The students of class V and VIII can now breathe easy as the Education Department has withdrawn the public examinations on Tuesday. The education minister in the government of Tamil Nadu also announced the continuation of the previous evaluation method for these students. The announcement of the public examinations was perceived as the first step towards the implementation of the Draft National Education Policy (DNEP) and also, violation of the Right to Education (RTE) Act.
The withdrawal of examination is welcomed by the students, parents, academicians, teachers’ organisations and political parties.
WITHDRAWAL OF EXAM WELCOMED
The government had faced ire of several organisations opposing the conduct of public exams, announced in October 2019. The government had tried to save face by announcing different measures—right from promising no retention policy and the review of the examination during the next academic year.
Prince Gajendra Babu, academician and educationist, while speaking to NewsClick said, “We wholeheartedly welcome the withdrawal of government order 164 which mandates conduct of public exams for the students of class V and VIII. This is a big relief as writing examinations at such a young age would have stressed the students and would have resulted in high dropout rate in the state. Now it’s time for the state government to strengthen and improve the education and valuation system to instil confidence among the student community.”
AGAINST THE RECOMMENDATIONS OF YASHPAL COMMITTEE
The earlier evaluation system was divided into two segments namely formative assessment and summative assessment, for 40 and 60 marks respectively. The scheme was introduced after the implementation of the RTE Act and the Activity Based Learning (ABL) in 2008. The ABL was introduced with the aim of increasing creativity among the students and it yielded the desired result, say academicians. The sudden announcement of the public examinations came as a rude surprise as the students of the state board are writing three public exams in class X, XI and XII.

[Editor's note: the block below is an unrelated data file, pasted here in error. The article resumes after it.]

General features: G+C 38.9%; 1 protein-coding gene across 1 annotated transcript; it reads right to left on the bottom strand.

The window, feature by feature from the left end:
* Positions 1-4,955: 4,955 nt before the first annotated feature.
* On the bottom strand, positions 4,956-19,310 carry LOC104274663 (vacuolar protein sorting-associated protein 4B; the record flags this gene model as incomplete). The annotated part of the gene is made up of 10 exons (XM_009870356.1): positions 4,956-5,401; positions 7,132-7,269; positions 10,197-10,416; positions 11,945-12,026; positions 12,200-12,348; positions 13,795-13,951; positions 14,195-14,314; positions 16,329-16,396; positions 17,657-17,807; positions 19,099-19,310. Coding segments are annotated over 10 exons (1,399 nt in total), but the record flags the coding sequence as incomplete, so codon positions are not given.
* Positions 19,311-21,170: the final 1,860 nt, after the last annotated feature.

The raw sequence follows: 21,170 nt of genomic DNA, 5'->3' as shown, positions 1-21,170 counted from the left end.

Commenting on the announcement of the examinations, Prince said, “The Prof Yashpal committee concluded that the board examinations never helped the students to improve their potential and there was no research to justify the conduct of examinations. It would only create stress and push the children out of school education. The committee also recommended learning without burden.”
NO RETENTION POLICY TO CONTINUE
The state is one among the states to follow the policy of no retention of the students up to class VII in spite of the amendment in the RTE Act during 2019. The amendment to the Section 16 of RTE is about the policy of detaining students. Prince added, “In a meeting held on October 2016, some states wanted to detain the students and some didn’t. Then, they resolved to leave the issue to the concerned states and Tamil Nadu chose not to detain the students up to class VIII to ensure the socially and economically get elementary education. The section 16(i) of the amended Act talks about the conduct of regular exams at the end of class V and VIII. The misinterpretation of the regular exams by the executives in Tamil Nadu has resulted in the confusion and it is good that they have withdrawn those exams.”
With the present evaluation system of formative and summative assessments, the state still ranks among the top in terms of ability of the students to read and write, particularly in the government schools. The need of the hour is to strengthen the existing system for better and not to let it collapse by burdening the students.